Refurbishing Old Double-Hung Windows
Follow these steps to restore a classic wood window.
Windows built 50 to 100 years ago often were constructed from fine-grained, rot-resistant fir, cypress, or redwood, woods that are no longer available. For that reason alone, it makes sense to refurbish rather than replace them when they get tired and don’t work so well.
To undertake this task, here are a few common-sense suggestions to supplement the techniques shown in the photo sequence below.
Dress for the job. Sturdy gloves with rubberized palms are essential to avoid cuts and to provide a secure grip on heavy window sashes. Safety glasses with wraparound lenses will protect your eyes from glass shards, irritating dust, and dangerous projectiles should a power tool strike a hidden nail or screw. Because older windows often contain lead-based paint, a HEPA-rated respirator and a HEPA vacuum to capture dust are must-haves.
If children live in the house, it’s especially important to follow the EPA Lead Renovation, Repair, and Painting Rule (RRP Rule). Old windows are a major source of flaking lead-based paint; lead poisoning can devastate a child’s neurological development.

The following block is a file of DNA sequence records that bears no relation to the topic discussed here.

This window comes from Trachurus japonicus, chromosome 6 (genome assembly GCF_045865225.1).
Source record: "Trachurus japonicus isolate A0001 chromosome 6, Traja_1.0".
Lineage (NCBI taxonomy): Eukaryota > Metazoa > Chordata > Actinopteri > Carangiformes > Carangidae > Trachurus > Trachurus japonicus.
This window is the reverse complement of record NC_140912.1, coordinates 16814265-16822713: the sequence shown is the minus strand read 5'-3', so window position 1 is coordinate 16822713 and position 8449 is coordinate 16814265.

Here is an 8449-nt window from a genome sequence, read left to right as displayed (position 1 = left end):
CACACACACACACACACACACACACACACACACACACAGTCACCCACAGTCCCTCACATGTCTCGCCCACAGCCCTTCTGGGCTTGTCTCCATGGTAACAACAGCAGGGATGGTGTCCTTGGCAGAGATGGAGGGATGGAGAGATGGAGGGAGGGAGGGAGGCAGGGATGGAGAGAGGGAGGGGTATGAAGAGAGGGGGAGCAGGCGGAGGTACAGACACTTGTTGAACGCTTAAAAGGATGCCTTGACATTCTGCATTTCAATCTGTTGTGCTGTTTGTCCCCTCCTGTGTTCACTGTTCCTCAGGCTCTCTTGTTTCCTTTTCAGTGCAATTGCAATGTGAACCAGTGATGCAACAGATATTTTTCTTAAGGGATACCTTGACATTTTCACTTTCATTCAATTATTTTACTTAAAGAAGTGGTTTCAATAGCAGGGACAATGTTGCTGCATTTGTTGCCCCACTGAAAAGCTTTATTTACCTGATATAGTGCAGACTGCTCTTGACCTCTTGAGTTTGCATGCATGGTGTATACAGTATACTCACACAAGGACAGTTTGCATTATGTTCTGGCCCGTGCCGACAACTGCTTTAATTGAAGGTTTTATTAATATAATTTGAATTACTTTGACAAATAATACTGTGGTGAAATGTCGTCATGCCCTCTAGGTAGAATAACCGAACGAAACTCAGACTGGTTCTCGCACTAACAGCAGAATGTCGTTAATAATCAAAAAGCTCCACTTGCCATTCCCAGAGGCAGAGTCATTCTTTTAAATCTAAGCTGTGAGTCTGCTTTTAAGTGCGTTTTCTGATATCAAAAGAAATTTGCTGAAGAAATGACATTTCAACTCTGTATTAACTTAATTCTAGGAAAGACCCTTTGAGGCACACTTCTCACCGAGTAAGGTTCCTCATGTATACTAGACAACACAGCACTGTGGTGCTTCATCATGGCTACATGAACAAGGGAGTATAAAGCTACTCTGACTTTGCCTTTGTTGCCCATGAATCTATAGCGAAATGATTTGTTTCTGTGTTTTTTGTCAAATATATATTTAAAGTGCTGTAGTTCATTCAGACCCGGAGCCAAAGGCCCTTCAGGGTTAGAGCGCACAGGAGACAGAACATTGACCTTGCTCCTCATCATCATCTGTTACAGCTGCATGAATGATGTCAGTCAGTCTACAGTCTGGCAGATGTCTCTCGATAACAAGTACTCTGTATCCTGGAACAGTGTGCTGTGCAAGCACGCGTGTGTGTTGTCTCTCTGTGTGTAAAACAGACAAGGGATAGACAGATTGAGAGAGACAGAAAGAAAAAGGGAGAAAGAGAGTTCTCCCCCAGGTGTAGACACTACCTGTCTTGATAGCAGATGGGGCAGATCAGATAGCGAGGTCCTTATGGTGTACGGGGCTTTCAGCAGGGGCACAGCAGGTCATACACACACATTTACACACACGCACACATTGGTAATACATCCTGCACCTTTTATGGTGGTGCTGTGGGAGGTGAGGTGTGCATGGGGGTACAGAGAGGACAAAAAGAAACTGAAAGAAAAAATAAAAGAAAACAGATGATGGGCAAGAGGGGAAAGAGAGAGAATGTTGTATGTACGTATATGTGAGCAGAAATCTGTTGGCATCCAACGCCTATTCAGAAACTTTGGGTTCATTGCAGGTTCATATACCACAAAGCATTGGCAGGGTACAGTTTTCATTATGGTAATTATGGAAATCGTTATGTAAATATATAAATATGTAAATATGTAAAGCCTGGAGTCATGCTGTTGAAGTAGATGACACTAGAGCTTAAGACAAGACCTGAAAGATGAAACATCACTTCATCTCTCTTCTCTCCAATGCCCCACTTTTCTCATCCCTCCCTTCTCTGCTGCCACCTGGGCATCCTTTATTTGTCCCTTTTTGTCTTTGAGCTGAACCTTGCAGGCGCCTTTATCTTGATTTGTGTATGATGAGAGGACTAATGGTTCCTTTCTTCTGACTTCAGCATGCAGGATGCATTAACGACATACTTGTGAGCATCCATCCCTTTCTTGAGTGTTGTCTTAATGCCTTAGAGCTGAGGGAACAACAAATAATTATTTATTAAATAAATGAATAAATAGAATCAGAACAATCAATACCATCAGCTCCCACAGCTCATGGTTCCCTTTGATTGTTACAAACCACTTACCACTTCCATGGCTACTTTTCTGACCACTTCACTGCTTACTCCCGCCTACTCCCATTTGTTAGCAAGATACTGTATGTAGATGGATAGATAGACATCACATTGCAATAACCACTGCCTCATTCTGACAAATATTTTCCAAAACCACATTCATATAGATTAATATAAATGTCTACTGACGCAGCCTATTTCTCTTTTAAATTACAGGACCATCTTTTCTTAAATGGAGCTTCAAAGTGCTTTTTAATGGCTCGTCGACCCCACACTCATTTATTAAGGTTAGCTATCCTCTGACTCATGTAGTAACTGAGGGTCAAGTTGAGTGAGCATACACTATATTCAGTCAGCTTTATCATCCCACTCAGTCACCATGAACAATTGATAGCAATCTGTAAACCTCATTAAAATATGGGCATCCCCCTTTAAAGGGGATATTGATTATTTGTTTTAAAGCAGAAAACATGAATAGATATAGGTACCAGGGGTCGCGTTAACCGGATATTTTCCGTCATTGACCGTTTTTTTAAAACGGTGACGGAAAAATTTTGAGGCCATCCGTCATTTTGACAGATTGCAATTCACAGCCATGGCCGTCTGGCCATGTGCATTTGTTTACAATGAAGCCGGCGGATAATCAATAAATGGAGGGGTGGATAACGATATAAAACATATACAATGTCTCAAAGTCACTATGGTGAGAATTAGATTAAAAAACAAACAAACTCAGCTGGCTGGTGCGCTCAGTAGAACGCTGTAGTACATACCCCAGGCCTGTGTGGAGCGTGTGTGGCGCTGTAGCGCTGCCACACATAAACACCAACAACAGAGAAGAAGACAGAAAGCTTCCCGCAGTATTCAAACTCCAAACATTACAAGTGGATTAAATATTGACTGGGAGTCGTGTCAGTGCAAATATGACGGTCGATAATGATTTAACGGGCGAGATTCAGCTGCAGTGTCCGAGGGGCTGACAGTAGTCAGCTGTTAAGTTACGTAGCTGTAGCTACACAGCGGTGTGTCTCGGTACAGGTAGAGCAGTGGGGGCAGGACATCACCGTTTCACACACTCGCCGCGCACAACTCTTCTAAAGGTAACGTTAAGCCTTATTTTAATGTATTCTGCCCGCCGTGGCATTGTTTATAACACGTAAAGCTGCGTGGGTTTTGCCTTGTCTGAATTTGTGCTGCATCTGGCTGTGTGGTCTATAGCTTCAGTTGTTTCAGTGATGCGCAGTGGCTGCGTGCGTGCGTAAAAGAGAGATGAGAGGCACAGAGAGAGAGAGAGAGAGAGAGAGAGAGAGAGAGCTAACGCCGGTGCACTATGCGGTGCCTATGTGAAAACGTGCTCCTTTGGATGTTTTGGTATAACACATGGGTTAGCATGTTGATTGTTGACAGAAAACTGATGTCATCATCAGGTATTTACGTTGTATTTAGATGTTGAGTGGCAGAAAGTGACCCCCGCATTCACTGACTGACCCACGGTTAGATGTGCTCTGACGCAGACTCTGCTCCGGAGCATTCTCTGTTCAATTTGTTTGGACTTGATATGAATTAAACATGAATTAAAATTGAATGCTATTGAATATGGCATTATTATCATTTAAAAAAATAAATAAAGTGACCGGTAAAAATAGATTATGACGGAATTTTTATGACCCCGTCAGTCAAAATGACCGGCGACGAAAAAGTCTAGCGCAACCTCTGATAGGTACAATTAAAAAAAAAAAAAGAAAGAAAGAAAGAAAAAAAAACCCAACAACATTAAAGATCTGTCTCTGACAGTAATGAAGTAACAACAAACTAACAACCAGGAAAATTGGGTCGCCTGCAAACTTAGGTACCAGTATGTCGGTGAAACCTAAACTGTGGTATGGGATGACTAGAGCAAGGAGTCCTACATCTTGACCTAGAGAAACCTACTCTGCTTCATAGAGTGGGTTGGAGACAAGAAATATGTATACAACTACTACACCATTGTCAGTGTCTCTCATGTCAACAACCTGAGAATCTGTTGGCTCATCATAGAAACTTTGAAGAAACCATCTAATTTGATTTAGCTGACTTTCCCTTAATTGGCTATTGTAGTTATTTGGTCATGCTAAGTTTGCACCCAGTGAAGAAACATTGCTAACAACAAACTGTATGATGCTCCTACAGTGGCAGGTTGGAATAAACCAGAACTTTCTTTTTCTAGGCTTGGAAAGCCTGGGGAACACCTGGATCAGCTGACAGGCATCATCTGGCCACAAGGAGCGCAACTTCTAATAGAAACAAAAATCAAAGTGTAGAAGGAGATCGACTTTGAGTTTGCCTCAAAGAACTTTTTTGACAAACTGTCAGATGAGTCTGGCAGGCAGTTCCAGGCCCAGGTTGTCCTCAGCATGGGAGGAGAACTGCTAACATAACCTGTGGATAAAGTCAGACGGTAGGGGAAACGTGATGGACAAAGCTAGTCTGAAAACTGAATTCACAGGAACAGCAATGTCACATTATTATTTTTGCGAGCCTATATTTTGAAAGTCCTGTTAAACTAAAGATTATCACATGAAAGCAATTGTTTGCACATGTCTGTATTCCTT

Be methodical. It might make sense, say, to remove and repair all sashes at the same time but only if you’ve carefully noted the location of all trim pieces and sashes beforehand. Also, if there are people in residence, move cutting and sanding operations outside whenever possible, lay tarps to protect finish floors, and vacuum periodically to minimize dust indoors.
|PRO TIP: If double-hung sashes require too much effort to operate after you’ve reattached sash weights, the weights may be too small.|
Finally, three tips. First, for operable sashes, there should be a 3⁄16-in. space between the sash and jamb on each side—3⁄8 in. total—so there’s room for weatherstripping as well as movement. Second, refurbish jambs, too. Pull any old nails or screws sticking out, sand jambs smooth, prime all bare wood, and then, when the paint is dry, rub paraffin—a candle stub will do—along the jambs to allow windows to move easily. Do the same with the sides of refurbished sashes. Lastly, coating jamb channels with a high-gloss marine enamel works almost as well. If you’re looking for a wide choice of airtight seals for old windows, visit www.conservationtechnology.com.
Excerpted from Renovation, 5th Edition (The Taunton Press, 2019) by Michael Litchfield and Chip Harley